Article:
Other treatment is symptomatic and supportive.

Investigational Therapies

Information on current clinical trials is posted on the Internet at All studies receiving U.S. government funding, and some supported by private industry, are posted on this government web site.

For information about clinical trials being conducted at the NIH Clinical Center in Bethesda, MD, contact the NIH Patient Recruitment Office:

Tollfree: (800) 411-1222

TTY: (866) 411-1010


For information about clinical trials sponsored by private sources, contact:

As of May 2005, there were three clinical trials involving spinal stenosis posted on NIH's clinical trials web site. Additional information is available at

One study, sponsored by the National Institute of Arthritis and Musculoskeletal and Skin Disorders, is comparing outcomes of surgical and non-surgical treatment options. A second, sponsored by Greenwich Hospital in Connecticut, is designed to compare the efficacy of Greenwich Lumbar Stenosis SLIP operation with and without inserted metal supports after laminectomy. The third study, sponsored by the Medtronic Bakken Research Center, is designed to compare the results of two forms of bone fusion techniques.



Beers MH, Berkow R., eds. The Merck Manual, 17th ed. Whitehouse Station, NJ: Merck Research Laboratories; 1999:476, 478.

Berkow R., ed. The Merck Manual-Home Edition.2nd ed. Whitehouse Station, NJ: Merck Research Laboratories; 2003:569, 571, 574.

Larson DE. ed. Mayo Clinic Family Health Book. New York, NY: William Morrow and Company, Inc; 1996:516-17.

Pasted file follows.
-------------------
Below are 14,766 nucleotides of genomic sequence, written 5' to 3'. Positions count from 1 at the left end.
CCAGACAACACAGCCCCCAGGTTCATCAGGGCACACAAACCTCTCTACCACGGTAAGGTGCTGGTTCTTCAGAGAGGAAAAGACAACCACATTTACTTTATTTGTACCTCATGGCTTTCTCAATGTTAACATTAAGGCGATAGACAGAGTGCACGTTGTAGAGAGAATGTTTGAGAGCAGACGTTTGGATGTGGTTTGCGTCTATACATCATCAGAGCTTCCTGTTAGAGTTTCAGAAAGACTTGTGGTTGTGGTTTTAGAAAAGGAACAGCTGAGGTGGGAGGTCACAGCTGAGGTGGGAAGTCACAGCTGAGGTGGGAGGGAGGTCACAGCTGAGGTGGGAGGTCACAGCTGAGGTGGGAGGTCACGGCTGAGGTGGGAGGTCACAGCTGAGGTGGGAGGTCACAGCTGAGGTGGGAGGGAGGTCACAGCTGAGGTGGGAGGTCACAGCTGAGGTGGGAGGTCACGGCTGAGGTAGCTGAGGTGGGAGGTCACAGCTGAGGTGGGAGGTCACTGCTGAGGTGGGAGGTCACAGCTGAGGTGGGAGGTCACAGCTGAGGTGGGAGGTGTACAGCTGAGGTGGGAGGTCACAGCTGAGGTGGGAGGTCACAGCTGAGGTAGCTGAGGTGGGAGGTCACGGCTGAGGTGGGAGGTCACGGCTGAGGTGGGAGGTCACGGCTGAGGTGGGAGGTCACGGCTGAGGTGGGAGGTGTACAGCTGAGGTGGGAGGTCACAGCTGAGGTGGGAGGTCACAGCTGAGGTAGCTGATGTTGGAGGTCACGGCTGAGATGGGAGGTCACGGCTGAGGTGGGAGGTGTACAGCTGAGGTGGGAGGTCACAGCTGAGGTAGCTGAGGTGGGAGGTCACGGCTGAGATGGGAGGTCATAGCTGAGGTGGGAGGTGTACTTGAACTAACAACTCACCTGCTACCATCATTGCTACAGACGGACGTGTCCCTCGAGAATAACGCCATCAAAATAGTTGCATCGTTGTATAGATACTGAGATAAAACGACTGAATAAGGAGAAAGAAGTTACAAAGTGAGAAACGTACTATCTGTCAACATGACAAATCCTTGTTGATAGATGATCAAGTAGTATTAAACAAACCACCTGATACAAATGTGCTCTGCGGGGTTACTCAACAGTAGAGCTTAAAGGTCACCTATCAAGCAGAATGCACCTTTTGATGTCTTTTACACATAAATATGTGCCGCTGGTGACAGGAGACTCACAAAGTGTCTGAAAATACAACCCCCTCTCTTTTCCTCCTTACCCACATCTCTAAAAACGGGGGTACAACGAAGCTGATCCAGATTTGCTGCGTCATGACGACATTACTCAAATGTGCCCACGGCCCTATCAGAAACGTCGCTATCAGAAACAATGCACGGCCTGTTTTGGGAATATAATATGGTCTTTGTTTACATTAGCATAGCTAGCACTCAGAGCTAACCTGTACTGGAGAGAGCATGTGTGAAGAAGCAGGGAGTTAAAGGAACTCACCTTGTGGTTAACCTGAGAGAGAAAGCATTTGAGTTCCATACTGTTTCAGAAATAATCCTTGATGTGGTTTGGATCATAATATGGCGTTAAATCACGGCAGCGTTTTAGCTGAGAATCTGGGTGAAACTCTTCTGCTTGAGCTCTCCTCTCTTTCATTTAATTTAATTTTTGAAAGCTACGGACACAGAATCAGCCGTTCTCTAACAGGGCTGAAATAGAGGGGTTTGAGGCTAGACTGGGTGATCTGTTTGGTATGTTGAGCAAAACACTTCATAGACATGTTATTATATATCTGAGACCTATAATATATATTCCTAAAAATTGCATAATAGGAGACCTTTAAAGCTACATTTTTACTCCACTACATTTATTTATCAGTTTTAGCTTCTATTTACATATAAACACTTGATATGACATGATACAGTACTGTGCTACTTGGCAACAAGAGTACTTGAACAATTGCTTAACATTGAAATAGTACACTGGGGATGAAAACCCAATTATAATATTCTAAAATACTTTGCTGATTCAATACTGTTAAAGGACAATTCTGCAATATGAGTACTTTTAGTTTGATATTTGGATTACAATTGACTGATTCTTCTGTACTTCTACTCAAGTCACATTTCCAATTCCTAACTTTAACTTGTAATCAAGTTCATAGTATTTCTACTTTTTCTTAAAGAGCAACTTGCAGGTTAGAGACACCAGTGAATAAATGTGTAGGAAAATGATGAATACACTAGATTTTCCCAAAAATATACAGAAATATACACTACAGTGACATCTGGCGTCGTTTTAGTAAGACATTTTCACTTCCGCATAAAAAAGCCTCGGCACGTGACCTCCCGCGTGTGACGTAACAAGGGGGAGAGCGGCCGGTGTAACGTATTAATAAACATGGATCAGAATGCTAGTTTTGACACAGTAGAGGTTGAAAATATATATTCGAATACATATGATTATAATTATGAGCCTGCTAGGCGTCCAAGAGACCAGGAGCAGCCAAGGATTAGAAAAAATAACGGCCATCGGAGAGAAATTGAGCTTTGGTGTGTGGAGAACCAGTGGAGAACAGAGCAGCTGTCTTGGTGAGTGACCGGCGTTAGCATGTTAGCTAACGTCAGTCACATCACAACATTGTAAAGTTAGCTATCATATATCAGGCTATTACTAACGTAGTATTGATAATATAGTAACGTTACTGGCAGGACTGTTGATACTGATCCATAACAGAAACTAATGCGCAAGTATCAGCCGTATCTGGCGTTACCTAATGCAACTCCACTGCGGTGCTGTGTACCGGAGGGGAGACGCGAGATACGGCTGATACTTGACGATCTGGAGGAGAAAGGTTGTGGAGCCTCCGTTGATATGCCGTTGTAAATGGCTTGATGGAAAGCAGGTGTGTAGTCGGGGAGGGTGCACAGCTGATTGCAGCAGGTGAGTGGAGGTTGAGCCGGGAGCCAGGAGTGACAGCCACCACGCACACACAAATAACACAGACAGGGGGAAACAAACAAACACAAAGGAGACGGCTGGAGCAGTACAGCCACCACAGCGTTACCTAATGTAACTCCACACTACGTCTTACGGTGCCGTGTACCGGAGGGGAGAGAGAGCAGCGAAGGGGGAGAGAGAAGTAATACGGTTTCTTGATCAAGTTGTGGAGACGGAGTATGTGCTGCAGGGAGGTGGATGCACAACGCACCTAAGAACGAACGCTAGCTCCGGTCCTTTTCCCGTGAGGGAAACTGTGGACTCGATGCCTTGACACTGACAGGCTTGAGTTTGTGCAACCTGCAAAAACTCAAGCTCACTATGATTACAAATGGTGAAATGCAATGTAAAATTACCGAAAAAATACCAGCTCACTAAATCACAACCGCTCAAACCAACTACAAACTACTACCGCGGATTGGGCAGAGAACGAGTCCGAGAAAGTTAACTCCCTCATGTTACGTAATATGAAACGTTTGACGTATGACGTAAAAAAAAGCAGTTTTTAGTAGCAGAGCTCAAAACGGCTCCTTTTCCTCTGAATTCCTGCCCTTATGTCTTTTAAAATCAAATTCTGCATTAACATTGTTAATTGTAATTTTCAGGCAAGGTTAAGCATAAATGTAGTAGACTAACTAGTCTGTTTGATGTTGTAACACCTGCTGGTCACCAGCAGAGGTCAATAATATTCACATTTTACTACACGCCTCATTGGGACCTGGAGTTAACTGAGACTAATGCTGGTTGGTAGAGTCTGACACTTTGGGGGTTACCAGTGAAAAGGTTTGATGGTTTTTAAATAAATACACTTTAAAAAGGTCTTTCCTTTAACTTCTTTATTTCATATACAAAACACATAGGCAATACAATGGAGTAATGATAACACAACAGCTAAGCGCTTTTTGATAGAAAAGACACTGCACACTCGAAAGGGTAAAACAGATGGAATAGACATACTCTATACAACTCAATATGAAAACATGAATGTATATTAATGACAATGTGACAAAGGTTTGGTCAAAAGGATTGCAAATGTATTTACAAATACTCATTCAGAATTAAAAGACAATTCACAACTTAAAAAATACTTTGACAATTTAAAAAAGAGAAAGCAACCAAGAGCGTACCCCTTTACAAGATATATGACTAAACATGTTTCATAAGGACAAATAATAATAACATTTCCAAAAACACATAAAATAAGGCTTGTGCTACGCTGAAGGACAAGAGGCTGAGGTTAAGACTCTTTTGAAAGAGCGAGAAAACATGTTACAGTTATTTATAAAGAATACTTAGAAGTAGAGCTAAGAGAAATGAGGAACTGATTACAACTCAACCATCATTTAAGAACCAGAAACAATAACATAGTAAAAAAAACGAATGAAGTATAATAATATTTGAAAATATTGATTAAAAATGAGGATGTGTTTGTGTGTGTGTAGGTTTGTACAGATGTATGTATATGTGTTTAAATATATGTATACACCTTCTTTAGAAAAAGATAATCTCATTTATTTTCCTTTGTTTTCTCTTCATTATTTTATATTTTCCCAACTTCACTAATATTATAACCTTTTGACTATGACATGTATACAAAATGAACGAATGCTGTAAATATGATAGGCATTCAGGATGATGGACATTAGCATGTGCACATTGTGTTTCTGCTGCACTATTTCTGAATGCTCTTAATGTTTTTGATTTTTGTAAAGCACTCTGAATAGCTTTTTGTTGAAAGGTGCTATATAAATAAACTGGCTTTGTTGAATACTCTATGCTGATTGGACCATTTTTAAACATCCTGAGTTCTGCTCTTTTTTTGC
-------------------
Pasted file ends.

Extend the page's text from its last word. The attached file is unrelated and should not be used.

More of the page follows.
Rowland LP. ed. Merritt's Neurology. 10th ed. Lippincott Williams & Wilkins. Philadelphia, PA. 2000:424.


Jensen RL. Cauda equina syndrome as a postoperative complication of lumbar spine surgery. Neurosurg Focus. 2004;16:e7.

Wang MY, Green BA. Open-door cervical expansile laminoplasty. Neurosurgery. 2004;54:119-23; discussion 123-24.

Szpalski M, Gunzburg R. Lumbar spinal stenosis in the elderly: an overview. Eur Spine J. 2003;12 Suppl 2:S170-75.

Gunzburg R, Szpalski M. The conservative surgical treatment of lumbar spinal stenosis in the elderly. Eur Spine J. 2003;12 Suppl 2:S176-80

Sengupta R, Haldeman S. Lumbar spinal stenosis. Treatment strategies and indications for surgery. Orthop Clin North Am. 2003;34:281-95.

Various Authors Spinal Stenosis. Phys Med Rehabil Clin N Am.2003;14:17-155.

Binder DK, Schmidt MH, Weinstein PR. Lumbar spinal stenosis. Semin Neurol. 2002;22:157-66.


Chen AL. Medical Encyclopedia: Spinal Stenosis. MedlinePlus. Update Date:4/28/2004. 2pp.

Health Topics: Questions & Answers About Spinal Stenosis. NIAMS. NIH. Publication Date: November 2004. 14pp.

Hsiang JNK. Spinal Stenosis. emedicine. Last Updated: February 7, 2005. 7pp.


March of Dimes Birth Defects Foundation

1275 Mamaroneck Avenue

White Plains, NY 10605

Tel: (914)997-4488

Fax: (914)997-4763


National Scoliosis Foundation

5 Cabot Place

Stoughton, MA 02072

Tel: (781)341-8333

Fax: (781)341-8333

Tel: (800)673-6922



NIH/National Institute of Arthritis and Musculoskeletal and Skin Diseases

Information Clearinghouse

One AMS Circle

Bethesda, MD 20892-3675


Tel: (301)495-4484

Fax: (301)718-6366

Tel: (877)226-4267

TDD: (301)565-2966



Genetic and Rare Diseases (GARD) Information Center

PO Box 8126

Gaithersburg, MD 20898-8126

Tel: (301)251-4925

Fax: (301)251-4911

Tel: (888)205-2311

TDD: (888)205-3223


For a Complete Report

This is an abstract of a report from the National Organization for Rare Disorders, Inc.® (NORD). Cigna members can access the complete report by logging into For non-Cigna members, a copy of the complete report can be obtained for a small fee by visiting the NORD website. The complete report contains additional information including symptoms, causes, affected population, related disorders, standard and investigational treatments (if available), and references from medical literature. For a full-text version of this topic, see